NEWTON, Kan. (KSNW) — It’s the 4th of July holiday weekend, and for many, that means fireworks.

Newton native Scott Jones has shot fireworks most of his life. Two years ago, one changed his life forever. It is now a moment he often replays, especially as the 4th of July approaches.

“We were shooting off the mortar shells. One of them didn’t go off and left a short fuse,” Jones said. “Not thinking about it because you know I’ve done I’ve shot fireworks most of my life, went in (the silo) and lit it and was gonna drop it.”

The firework blew up in his hand, causing Jones to lose four fingers forever.

“I don’t want any child or anybody to end up like this,” he said. “I still have a lot of anxiety, especially now. The phantom pains are rough.”

Firework injuries like this are more common than you think. In 2021, Ascension Via Christi’s Burn Center saw 24 patients come around the holiday.

“We had at least two-thirds of our total number were children last year, some very young, and I think that a lot of them were coming in for smoke bomb injuries,” said Sarah Fischer, Ascension Via Christi Burn Program Coordinator.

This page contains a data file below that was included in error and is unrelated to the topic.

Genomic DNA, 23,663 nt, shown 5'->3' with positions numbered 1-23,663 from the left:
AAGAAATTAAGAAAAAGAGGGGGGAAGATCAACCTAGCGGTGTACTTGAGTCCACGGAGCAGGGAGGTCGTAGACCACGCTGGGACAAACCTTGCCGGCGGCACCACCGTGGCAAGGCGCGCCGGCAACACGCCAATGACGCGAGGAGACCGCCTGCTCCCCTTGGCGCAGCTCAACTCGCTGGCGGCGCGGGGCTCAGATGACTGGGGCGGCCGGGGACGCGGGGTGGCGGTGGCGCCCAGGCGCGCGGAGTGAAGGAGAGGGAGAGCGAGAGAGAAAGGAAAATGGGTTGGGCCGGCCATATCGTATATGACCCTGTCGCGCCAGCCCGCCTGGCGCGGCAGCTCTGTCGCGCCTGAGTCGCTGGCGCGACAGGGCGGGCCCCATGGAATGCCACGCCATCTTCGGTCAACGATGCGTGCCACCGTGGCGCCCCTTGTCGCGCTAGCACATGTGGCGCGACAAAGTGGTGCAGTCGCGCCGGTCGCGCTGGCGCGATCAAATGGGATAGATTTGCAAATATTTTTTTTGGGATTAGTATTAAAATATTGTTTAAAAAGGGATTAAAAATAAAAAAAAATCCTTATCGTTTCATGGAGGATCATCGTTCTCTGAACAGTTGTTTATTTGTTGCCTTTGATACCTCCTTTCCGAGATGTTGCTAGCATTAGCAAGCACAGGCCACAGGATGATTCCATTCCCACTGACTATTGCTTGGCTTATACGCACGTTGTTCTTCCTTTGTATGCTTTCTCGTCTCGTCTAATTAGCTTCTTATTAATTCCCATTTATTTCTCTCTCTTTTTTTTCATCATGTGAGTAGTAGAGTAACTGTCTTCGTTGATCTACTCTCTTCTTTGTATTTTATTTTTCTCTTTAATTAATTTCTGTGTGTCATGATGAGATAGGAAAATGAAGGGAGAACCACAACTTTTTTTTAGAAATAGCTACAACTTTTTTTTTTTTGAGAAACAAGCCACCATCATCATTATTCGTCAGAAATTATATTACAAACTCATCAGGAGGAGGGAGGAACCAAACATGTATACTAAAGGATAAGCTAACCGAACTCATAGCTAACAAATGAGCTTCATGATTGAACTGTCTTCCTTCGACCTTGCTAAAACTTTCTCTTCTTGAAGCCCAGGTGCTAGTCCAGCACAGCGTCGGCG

Fischer says the burn center is prepared for the holiday weekend, “We know that the numbers are going to increase. So we make sure our staff is prepared. We have more staff available if we need to. People can be on call.”

Meanwhile, Jones hopes others will learn from his mistake and be careful.

“I won’t get my fingers back, and if a child loses (theirs), he’s not gonna lose that finger over a firework. Again it’s not the fireworks’ fault. It’s on us as individuals, not teaching them correctly,” he said.

Jones says if he can help spare others’ pain by sharing his story, then losing his fingers will be worth it.